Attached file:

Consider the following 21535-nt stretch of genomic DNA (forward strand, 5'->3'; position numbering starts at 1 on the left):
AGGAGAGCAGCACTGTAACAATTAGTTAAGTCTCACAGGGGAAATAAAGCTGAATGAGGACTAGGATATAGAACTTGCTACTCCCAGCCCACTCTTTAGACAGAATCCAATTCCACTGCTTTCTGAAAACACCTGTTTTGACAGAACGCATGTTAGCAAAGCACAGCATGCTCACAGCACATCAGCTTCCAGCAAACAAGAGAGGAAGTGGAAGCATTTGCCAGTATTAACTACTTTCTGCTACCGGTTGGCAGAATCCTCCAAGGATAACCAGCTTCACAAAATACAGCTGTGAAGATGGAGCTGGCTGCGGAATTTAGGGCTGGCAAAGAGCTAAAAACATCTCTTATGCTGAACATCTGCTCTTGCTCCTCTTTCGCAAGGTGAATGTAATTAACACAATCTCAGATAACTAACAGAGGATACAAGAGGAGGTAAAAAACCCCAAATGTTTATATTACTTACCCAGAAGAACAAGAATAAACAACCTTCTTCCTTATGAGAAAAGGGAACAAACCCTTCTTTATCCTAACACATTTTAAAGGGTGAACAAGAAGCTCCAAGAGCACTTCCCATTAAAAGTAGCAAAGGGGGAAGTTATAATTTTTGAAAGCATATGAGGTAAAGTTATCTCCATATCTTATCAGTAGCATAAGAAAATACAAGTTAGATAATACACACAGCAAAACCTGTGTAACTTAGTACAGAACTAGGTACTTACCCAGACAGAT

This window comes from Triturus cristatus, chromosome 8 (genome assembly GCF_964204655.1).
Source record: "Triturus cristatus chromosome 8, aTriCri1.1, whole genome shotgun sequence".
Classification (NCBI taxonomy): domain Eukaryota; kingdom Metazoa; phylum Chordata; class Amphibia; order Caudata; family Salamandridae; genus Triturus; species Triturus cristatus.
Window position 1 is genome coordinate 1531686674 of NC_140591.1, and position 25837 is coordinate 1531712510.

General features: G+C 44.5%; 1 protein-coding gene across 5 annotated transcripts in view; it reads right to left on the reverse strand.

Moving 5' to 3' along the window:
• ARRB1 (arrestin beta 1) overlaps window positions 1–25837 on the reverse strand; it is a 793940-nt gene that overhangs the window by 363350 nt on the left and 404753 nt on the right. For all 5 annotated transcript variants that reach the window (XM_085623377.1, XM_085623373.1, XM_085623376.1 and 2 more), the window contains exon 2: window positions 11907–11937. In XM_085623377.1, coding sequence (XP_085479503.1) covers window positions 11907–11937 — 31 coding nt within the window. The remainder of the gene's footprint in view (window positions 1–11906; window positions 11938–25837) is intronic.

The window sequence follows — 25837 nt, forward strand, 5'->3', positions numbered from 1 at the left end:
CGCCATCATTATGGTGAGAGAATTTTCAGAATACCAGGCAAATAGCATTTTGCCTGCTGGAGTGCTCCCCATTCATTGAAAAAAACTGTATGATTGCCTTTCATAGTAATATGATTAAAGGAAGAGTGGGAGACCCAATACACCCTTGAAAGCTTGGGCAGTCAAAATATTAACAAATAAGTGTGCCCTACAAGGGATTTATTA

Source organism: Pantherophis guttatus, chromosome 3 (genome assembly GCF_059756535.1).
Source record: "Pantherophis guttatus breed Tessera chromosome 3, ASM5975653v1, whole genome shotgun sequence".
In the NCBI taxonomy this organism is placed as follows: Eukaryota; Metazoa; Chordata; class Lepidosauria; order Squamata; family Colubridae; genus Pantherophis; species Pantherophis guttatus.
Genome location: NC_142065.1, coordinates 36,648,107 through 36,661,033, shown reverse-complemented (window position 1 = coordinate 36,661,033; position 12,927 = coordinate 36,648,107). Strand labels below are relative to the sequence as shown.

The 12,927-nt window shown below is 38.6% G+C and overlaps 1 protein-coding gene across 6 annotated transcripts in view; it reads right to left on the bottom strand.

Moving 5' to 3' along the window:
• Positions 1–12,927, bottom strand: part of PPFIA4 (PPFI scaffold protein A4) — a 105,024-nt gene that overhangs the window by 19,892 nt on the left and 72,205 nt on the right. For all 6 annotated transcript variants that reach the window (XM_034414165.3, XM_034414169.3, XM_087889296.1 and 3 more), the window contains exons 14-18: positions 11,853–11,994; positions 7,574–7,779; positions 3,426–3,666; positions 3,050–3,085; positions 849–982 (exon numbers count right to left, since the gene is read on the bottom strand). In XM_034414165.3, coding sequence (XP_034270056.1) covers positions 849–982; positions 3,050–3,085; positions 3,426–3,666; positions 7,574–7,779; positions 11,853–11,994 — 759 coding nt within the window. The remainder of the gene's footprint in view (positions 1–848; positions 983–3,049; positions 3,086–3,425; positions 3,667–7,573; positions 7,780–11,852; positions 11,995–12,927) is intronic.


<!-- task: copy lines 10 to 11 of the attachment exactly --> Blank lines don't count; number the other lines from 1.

The window sequence follows — 25837 nt, forward strand, 5'->3', positions numbered from 1 at the left end:
CGCCATCATTATGGTGAGAGAATTTTCAGAATACCAGGCAAATAGCATTTTGCCTGCTGGAGTGCTCCCCATTCATTGAAAAAAACTGTATGATTGCCTTTCATAGTAATATGATTAAAGGAAGAGTGGGAGACCCAATACACCCTTGAAAGCTTGGGCAGTCAAAATATTAACAAATAAGTGTGCCCTACAAGGGATTTATTA